Maryland's deadly waters

Common sense and caution can save Maryland boaters' lives

August 17, 2010

If you are out on the water and get tossed overboard, as happened over the weekend when a boat carrying two men struck a buoy in the Elk River in Cecil County, your chances of survival increase markedly if you are wearing a life jacket.

Initially, the two boaters involved in the accident late Saturday night were not wearing life jackets. One donned a jacket as he floundered. Later, he was rescued and taken to an area hospital with non-life-threatening injuries. The body of the other, who was operating the 28-foot power boat, was discovered by searchers Monday evening. Police say they suspect alcohol was a factor in the incident.

This bring the toll of boating fatalities in Maryland waters to 11 this year, which puts the tally on pace with last year's grim total of 17 deaths. Of those 17, 16 were not wearing personal flotation devices.

According to U.S. Coast Guard national statistics, almost 80 percent of the people killed in boating accidents are not wearing life jackets or other personal flotation devices

This is distressing, especially given how simple the problem would be to remedy. Laws requiring the use of life jackets have focused on children. In Maryland, anyone under the age of 13 is required to wear a personal flotation device when aboard a moving vessel under 21 feet long. Children under age 4 must wear a life jacket that is secured with a strap between the child's legs and that has a buoyant headrest. This went into effect last April, following a July, 2009 incident in which an 11-year-old girl, who was not wearing a life jacket, died after falling off the bow of her family's boat in the Sassafras River on the Eastern Shore.

Boating fatalities continue in Maryland despite an increased emphasis on boating safety and increased enforcement by the Department of Natural Resources. To its credit, Maryland requires that a would-be boater must pass an eight-hour course on boating safety to become a certified operator. Unfortunately, the requirement does not apply to all captains, only to those born after July 1, 1972.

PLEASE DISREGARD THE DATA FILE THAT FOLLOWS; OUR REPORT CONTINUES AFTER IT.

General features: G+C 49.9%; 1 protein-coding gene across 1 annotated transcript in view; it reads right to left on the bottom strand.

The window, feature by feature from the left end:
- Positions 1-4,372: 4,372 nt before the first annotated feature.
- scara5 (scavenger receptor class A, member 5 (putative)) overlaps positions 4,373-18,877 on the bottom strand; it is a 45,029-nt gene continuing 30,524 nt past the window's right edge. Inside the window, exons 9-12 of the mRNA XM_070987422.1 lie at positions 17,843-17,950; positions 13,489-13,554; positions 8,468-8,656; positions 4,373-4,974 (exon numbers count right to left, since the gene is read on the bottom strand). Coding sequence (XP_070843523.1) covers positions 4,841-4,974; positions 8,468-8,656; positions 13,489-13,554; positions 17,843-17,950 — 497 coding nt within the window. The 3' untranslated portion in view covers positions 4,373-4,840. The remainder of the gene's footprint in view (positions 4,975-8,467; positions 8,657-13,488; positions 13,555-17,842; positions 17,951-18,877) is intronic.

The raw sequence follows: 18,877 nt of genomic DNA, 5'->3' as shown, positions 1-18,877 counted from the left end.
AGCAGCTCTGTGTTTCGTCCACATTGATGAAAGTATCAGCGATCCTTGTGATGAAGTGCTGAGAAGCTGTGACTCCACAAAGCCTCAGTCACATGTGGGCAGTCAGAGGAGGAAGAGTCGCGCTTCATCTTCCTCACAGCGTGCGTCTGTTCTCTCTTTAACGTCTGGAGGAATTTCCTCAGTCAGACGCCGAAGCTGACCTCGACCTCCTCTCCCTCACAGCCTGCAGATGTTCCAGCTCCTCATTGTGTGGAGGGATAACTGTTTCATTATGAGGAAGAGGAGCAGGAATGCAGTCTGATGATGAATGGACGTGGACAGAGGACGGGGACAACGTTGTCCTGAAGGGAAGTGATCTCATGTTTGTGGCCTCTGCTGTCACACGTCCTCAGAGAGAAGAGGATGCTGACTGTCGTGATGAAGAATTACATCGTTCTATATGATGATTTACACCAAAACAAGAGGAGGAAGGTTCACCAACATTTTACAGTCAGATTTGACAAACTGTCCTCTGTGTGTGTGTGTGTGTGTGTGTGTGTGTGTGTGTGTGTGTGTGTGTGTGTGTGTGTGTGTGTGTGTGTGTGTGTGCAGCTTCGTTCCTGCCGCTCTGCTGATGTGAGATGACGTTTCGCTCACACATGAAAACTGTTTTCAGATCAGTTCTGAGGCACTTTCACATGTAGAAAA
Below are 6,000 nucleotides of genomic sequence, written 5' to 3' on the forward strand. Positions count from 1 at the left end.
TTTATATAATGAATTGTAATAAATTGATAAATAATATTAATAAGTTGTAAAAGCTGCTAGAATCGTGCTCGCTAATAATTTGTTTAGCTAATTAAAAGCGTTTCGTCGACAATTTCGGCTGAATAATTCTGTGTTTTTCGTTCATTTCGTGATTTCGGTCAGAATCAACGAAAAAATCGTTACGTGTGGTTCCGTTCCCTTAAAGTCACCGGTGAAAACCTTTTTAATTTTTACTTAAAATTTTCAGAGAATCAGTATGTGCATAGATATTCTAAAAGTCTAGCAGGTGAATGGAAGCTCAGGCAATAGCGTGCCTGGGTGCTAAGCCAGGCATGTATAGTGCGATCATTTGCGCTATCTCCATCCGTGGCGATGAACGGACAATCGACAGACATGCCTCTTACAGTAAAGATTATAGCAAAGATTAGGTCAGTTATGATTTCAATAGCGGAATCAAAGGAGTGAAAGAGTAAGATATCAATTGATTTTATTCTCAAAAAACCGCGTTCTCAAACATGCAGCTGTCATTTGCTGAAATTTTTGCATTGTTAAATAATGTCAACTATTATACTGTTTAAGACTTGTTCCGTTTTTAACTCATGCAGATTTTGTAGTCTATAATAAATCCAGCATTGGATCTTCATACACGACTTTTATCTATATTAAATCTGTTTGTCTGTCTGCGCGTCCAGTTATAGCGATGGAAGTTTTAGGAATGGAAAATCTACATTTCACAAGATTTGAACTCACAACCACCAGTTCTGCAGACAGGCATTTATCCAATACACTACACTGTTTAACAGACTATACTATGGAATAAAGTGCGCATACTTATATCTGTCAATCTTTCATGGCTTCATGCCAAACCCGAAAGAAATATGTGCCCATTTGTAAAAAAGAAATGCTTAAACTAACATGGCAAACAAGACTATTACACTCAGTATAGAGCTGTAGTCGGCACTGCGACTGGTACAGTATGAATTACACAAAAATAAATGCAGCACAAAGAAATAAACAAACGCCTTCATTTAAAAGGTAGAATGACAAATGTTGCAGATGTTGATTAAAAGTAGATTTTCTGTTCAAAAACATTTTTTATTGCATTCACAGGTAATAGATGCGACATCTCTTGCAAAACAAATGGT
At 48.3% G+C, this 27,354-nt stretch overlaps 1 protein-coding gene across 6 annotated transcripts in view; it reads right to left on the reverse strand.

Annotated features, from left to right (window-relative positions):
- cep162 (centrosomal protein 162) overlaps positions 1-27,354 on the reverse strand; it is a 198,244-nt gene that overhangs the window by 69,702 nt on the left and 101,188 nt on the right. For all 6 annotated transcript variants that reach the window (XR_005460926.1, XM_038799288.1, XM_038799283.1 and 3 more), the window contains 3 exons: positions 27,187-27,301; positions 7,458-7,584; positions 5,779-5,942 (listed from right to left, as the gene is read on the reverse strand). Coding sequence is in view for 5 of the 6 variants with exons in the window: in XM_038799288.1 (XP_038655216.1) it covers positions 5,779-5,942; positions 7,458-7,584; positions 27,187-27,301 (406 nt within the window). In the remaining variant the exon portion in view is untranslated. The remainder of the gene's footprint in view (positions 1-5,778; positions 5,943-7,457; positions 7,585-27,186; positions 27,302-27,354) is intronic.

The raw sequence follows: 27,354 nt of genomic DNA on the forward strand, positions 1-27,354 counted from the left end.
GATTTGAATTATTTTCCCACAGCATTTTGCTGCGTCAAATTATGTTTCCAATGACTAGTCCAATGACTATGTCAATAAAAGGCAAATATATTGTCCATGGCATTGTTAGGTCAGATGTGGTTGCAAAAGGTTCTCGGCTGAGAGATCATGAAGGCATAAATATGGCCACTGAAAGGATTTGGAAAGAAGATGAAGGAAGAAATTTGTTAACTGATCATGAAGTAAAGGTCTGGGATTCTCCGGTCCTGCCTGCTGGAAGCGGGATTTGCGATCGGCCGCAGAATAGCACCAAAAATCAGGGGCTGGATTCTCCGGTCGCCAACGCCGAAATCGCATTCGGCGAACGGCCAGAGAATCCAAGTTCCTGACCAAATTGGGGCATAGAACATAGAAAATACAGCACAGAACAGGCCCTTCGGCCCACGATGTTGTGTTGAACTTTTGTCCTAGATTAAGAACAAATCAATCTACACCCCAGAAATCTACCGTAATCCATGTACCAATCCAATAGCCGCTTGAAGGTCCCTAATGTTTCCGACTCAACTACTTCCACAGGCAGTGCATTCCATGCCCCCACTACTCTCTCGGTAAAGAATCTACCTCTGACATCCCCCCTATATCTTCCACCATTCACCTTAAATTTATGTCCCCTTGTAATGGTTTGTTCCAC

Some wisdom does come with age. But just because you are at least 38 years old, that doesn't mean you are immune to accidents. The boat operator in the Elk River incident, Deforrest Timlin of Rising Sun, was 49.

The answer to improved boating safety does not lie solely with regulations. Many boating accidents involve reckless behaviors — speeding, inattention and alcohol use — that go beyond failure to wear life jackets. A sense of personal responsibility and good seamanship are essential components for skippers of all vessels.

Maryland is blessed to have so many beautiful and accessible waterways. For many boaters, a day on the water is a tonic. But some humility and respect for the power of nature are required for a successful outing.

As the DNR's Captain Robert Davis told The Baltimore Sun's Candus Thomson last year, when discussing boating accidents, "people overestimate their boating skills." It's a miscalculation that too often proves deadly.

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